What would you say is your favourite image that you created in the Galapagos? Why have you chosen that one?

My portrait of saddle-backed giant tortoise, Super Diego, is my favourite. This 133 years old tortoise is thought to be solely responsible for bringing the Espanola tortoise back from the brink of extinction, after fathering an estimated 1,700 young. Everybody has heard of Lonesome George, whose death in 2012 rendered his subspecies extinct, but we really ought to be celebrating Diego who has done so much more to ensure the survival of his kind.
Super Diego, Giant Tortoise Super Diego, Giant Tortoise

Do you have a favourite wildlife species on the islands?

It is very hard to choose but if I had to I would pick waved albatross. I visited Espanola during the breeding season and was privileged to watch the powerful intimacy between courting pairs. Espanola hosts the only breeding colony of waved albatross in the world. These huge birds are so ungainly on land and watching them try to take off and land really made me laugh. But it was the way in which pairs rubbed their bills together, making an odd ‘clacking’ sound, during courtship that was the most endearing to me.

What do you see as the major environmental threats to these islands?

Whilst I was there I noticed a very tangible tension between local farmers and the need to protect wildlife. Although most of the islands’ inhabitants have come to value their unique wildlife and have opened up their land to tourists wanting to see the more glamorous species, I watched a farmer throwing stones at a short eared owl because he said the owl had been taking his chickens. These tensions exist all over the world, but it is nevertheless important to the future of wildlife in Galapagos if the islanders can appreciate the value all of its species.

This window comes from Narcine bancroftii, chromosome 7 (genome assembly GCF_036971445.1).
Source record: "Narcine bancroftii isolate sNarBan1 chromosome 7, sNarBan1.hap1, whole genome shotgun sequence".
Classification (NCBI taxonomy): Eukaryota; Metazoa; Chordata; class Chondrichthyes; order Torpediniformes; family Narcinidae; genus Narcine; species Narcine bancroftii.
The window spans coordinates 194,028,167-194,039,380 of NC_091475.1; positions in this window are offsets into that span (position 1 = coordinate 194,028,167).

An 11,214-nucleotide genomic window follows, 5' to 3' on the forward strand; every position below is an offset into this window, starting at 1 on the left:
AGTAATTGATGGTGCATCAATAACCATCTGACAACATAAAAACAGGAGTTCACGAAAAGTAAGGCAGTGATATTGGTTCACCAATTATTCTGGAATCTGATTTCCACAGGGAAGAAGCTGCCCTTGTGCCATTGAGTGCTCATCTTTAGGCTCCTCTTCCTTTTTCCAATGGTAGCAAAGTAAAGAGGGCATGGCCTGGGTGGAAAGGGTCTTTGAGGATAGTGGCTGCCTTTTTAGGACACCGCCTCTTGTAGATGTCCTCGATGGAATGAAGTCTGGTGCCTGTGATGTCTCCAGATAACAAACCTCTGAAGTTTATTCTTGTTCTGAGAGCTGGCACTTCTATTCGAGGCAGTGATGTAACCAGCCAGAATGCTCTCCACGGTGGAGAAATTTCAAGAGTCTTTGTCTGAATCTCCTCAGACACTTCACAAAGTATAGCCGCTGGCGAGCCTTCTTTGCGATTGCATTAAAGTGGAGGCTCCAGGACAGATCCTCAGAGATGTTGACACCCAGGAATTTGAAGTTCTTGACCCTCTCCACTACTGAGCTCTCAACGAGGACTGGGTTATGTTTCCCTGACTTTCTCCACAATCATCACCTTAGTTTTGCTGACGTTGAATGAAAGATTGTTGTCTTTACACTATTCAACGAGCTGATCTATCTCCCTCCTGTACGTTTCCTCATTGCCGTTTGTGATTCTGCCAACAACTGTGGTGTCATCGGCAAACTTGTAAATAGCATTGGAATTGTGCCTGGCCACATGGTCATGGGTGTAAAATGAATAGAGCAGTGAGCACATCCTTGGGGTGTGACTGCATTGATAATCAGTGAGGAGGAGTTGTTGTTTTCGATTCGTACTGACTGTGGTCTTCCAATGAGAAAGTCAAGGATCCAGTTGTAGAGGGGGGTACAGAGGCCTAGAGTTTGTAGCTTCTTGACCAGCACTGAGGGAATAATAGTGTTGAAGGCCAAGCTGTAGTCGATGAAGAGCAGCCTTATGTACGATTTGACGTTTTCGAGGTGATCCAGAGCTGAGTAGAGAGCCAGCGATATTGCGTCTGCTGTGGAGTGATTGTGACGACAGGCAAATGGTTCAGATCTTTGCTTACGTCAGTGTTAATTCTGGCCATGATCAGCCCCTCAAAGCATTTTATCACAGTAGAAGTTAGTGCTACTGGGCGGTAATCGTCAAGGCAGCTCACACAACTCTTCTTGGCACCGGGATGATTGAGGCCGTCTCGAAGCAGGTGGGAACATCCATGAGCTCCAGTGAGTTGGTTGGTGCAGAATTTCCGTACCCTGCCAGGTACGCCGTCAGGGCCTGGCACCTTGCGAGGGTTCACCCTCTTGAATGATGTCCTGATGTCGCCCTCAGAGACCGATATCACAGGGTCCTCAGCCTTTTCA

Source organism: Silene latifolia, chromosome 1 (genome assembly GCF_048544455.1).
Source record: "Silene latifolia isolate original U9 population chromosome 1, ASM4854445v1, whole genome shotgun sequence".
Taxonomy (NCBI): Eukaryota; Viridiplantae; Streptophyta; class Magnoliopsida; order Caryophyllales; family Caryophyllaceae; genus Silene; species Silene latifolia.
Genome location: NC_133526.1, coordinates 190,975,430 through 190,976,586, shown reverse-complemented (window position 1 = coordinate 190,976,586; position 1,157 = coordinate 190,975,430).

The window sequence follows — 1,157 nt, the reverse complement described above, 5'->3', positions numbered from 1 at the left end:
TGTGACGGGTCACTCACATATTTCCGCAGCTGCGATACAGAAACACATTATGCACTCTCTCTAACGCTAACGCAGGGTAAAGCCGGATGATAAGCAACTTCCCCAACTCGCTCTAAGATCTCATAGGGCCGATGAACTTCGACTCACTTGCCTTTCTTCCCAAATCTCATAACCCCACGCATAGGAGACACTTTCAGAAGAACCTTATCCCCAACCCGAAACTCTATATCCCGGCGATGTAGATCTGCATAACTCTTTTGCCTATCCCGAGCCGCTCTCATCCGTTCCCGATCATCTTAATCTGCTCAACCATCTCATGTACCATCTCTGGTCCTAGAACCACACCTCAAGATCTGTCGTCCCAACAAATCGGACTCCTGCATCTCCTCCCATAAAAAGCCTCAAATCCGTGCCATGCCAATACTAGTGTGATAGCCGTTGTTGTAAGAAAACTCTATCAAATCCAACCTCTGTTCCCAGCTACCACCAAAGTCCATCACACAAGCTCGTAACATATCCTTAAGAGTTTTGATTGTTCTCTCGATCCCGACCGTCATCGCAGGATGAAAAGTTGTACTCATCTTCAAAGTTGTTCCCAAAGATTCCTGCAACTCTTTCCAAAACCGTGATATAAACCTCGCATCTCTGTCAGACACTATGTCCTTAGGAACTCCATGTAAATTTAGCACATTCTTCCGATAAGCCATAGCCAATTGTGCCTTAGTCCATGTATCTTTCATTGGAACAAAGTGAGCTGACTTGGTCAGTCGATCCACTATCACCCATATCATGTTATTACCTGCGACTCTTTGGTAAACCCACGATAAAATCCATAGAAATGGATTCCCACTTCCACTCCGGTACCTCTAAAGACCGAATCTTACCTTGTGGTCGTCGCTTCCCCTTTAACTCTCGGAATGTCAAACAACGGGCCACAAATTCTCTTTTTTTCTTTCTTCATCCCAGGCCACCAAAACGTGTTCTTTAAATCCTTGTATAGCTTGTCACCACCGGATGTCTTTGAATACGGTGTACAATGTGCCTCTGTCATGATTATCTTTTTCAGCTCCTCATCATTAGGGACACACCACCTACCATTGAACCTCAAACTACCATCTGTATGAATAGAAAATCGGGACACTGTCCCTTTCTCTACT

Robert with a Giant Toroise Robert with a Giant Toroise

In your opinion, is there anything more that can be done to ensure the Galapagos are there for future generations?

This year the Galapagos Conservation Trust has launched a programme to teach children in schools all over the world – including the children living in the Galapagos – about the unique species living on the islands and the conservation projects taking place to protect them. I think this is one of the most positive moves to ensure the island’s species are protected for the future.

Out of the 19 islands did you have a particular favourite?

No. I loved them all. Each one was so unique. It is impossible to choose.
Birds Birds

As a traveller to the Galapagos what would you prefer a land based stay or cruise?

A cruise. If you are on a boat you usually move in the night to the island you are going to visit the following day. This means you leave the boat at first light, which is the golden hour for photography. It’s much better than staying at a hotel and having to travel to each island before you can begin your day.

Any major disappointments during your time on the islands?

No. None at all. It was so memorable I can’t wait to go again.
Robert with Iguanas Robert with Iguanas